The snooker world is today united in grief following the sad news from last night that Paul Hunter has died of cancer at the age of just 27.
Paul was the first snooker player I ever interviewed. It was at the 1998 Welsh Open that he would eventually win.
It's hard to believe, but back then he was shy and unsure of himself during interviews. Players aren't given media training and he didn't really know what he should say.
However, he soon matured into a first class professional on and off the table. He was unfailingly patient and polite in his dealings with the media.
His fellow players are deeply shocked. It will be an emotional atmosphere at the Grand Prix, which starts a week on Saturday.
Ken Doherty, who famously beat Paul 17-16 from 15-9 down in the 2003 Crucible semi-finals, today eloquently summed up the feelings of everyone in snooker.
He said: “It’s very sad for snooker and sport. We’ve lost a great character, a great player and a great friend.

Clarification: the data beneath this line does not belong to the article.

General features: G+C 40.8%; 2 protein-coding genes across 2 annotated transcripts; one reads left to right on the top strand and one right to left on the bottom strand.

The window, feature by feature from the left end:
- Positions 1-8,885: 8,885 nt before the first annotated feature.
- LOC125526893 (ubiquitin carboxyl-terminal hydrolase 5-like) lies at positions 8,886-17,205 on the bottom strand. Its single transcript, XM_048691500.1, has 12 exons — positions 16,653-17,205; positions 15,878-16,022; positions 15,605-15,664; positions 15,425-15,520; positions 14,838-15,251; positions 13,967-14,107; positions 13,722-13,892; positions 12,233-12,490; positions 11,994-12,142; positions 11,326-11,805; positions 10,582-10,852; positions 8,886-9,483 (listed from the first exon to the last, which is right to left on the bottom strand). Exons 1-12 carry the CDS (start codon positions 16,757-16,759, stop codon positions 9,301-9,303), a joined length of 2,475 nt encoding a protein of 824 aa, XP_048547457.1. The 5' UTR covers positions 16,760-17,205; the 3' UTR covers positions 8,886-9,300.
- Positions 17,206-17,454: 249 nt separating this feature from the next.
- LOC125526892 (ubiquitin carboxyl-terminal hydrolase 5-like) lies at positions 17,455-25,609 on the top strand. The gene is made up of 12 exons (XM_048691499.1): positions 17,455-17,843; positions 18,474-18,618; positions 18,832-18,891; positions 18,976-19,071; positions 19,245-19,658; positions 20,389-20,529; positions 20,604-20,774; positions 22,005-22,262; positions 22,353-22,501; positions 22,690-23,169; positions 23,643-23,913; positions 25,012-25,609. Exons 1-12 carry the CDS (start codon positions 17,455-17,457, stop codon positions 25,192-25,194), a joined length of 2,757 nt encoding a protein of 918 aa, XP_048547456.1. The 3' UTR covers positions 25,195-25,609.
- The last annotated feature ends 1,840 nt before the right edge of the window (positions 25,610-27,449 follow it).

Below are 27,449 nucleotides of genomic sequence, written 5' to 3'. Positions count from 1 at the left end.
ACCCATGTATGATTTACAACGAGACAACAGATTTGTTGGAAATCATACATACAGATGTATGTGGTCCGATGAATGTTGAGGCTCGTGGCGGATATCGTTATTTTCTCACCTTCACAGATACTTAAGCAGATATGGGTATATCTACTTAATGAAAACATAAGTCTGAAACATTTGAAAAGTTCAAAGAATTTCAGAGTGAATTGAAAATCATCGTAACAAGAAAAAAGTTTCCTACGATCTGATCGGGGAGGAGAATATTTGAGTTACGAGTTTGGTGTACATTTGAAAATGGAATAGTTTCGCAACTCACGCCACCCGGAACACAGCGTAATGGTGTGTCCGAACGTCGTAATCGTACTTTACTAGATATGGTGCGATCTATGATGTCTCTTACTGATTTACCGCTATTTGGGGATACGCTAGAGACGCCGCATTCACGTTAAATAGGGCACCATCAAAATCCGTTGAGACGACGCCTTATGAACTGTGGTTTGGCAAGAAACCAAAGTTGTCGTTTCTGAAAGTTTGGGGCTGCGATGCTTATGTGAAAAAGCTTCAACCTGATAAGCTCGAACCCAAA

“Everyone was dumbfounded when he was diagnosed with the disease last year. As he was someone so young we all thought that after chemo he’d come through it. I don’t think anyone can believe the news.
“Words can’t explain what his family and friends must be going through. They’re all in our thoughts and prayers.
“We called him the ‘Beckham of the Baize’ because he had the looks and he played up to that character.
“He was one of our characters and a fantastic player. He was a great champion but he was also very magnanimous in defeat.
“The last time I saw him was at the World Championship. He was so courageous. He’d been through the mill with chemotherapy but he just wanted to play.
“He missed snooker. He loved it so much and wanted to be around the snooker fraternity.
“He showed so much courage. Everyone was behind him.
“He had everything. He had the world at his feet and it’s just such a shame.”
There will be many other tributes and they will all be genuine.
Perhaps World Snooker could rename the Masters trophy after Paul - he did win it three times in four years.
There will be other ideas to remember him: perhaps a tournament in his honour, or the renaming of the Academy in Sheffield.
Such is the way he lit up the game, Paul Hunter simply cannot be forgotten.